Thursday, October 20, 2016
Beaches are actually the anomaly along most of the Kerry coastline -- rocky shores are far more common. But not all rocky shores are equal. Some sea cliffs are simply higher and more spectacular than others. Here, west of Portmagee, the land rises steeply, then just plunges hundreds of feet into the Atlantic.
I believe most of the Iveragh Peninsula is composed of Devonian Old Red Sandstone, even if it isn't all red and doesn't all consist of sandstone. But it was all deposited in rivers and desert conditions a very long time ago.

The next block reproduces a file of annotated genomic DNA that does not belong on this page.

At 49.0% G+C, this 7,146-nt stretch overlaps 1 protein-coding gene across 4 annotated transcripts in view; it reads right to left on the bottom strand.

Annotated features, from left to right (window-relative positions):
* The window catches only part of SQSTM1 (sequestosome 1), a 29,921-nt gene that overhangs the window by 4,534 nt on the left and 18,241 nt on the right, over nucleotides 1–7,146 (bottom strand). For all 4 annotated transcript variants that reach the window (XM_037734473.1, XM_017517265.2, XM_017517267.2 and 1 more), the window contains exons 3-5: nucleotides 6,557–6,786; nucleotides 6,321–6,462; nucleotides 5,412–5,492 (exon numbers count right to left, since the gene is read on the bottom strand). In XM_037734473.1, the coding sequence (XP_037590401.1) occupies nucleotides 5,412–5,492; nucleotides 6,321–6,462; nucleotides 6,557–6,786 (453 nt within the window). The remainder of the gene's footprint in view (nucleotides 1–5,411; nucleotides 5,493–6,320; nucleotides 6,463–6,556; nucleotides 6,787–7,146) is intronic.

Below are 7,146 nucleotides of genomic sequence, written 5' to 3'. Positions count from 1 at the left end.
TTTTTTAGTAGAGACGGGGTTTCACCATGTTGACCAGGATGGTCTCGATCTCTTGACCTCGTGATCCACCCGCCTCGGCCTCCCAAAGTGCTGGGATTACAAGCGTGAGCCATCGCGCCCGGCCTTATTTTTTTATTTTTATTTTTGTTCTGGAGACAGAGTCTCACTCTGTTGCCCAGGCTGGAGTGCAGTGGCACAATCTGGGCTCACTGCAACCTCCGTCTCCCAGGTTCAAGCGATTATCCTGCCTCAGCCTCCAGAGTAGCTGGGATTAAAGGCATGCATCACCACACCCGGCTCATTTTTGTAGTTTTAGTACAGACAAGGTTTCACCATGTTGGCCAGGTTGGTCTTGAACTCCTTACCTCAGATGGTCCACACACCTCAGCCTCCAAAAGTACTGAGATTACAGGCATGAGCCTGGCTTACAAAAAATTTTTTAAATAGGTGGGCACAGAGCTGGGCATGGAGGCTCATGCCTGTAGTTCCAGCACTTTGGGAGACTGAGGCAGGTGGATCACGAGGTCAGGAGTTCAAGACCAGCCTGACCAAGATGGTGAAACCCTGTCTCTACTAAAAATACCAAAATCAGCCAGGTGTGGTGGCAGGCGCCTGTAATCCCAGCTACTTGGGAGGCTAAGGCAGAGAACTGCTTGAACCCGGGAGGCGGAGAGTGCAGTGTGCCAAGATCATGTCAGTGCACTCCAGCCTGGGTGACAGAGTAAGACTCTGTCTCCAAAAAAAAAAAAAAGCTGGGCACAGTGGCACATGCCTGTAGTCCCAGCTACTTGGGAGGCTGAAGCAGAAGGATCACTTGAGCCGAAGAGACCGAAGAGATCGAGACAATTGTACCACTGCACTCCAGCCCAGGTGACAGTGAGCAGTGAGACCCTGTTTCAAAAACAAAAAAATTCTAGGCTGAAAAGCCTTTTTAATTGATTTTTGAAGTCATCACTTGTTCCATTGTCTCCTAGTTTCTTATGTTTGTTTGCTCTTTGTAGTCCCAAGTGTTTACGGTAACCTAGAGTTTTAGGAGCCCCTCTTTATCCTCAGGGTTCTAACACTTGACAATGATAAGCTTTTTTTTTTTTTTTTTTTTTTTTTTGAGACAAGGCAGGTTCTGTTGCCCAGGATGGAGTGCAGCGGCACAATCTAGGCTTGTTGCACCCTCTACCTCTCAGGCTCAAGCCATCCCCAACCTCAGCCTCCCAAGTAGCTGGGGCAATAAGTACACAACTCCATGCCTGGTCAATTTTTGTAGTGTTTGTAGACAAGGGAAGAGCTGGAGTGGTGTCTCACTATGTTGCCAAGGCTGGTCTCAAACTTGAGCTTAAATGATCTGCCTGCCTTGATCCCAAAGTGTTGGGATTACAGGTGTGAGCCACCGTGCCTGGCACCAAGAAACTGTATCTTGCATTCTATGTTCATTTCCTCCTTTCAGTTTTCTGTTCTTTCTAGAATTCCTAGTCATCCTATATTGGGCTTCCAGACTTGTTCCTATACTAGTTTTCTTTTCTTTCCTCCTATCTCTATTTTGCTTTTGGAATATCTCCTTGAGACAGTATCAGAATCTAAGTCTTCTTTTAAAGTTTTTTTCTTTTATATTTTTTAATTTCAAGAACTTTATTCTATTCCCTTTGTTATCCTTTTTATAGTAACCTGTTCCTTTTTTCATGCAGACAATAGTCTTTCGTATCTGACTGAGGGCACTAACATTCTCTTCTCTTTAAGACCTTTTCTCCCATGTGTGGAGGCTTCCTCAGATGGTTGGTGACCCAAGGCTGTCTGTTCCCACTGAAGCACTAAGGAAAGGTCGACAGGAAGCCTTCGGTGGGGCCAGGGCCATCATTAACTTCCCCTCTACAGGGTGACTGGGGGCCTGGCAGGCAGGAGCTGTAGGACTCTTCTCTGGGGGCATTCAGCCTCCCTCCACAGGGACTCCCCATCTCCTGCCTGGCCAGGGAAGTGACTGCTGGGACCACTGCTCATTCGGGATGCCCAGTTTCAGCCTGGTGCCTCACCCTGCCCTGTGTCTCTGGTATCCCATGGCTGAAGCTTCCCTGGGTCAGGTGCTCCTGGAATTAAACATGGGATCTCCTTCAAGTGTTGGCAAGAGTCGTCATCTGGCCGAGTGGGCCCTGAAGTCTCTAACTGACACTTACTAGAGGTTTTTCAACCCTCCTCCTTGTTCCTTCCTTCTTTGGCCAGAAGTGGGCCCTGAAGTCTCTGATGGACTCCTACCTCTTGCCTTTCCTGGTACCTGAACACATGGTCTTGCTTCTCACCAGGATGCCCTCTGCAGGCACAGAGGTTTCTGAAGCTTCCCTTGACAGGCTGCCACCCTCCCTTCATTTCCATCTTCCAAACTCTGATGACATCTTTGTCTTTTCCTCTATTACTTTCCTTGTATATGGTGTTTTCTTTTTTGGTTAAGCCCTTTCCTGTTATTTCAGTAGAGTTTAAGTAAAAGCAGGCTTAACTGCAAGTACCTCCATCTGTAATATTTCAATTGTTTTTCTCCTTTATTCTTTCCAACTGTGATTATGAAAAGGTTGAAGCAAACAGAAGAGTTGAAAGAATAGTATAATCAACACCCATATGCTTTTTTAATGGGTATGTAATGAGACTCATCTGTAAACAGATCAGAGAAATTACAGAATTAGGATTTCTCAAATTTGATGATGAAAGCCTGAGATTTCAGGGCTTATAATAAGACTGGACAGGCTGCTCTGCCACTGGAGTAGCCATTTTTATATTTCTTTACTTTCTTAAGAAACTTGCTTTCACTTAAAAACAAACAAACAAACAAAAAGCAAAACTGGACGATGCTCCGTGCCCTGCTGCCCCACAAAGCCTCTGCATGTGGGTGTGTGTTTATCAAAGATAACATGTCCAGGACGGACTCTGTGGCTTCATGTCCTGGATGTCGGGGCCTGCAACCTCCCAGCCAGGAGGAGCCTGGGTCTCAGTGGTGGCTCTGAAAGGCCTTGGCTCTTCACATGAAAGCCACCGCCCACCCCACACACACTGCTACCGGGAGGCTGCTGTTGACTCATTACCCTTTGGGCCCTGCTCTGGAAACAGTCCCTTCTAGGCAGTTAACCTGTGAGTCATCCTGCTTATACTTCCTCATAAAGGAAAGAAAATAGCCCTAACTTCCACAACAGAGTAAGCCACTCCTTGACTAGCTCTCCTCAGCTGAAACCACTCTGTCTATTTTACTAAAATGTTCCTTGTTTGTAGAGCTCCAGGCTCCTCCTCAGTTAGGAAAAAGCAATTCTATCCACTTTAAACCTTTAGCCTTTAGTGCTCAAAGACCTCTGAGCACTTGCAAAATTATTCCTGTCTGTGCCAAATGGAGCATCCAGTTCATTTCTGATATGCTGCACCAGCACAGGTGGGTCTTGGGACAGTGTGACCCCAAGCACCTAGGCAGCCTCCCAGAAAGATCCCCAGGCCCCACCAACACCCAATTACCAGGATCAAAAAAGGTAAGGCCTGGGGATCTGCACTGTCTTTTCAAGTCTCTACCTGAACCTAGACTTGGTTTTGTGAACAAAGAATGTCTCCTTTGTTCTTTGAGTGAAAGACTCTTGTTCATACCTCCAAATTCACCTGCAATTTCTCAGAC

We could see Skellig Michael offshore. We had booked a trip out a day or two before, but gale force winds jinxed those plans. The 700' high rocky spire was the site of a small monastic community between 700 and 1200AD and their stone huts can still be visited, perched high on the rock. This year, tourism to this site (already a UNESCO World Heritage site), went through the roof, since it was featured in the last two minutes of last year's Star Wars: The Force Awakens (it's where Rey finds Luke).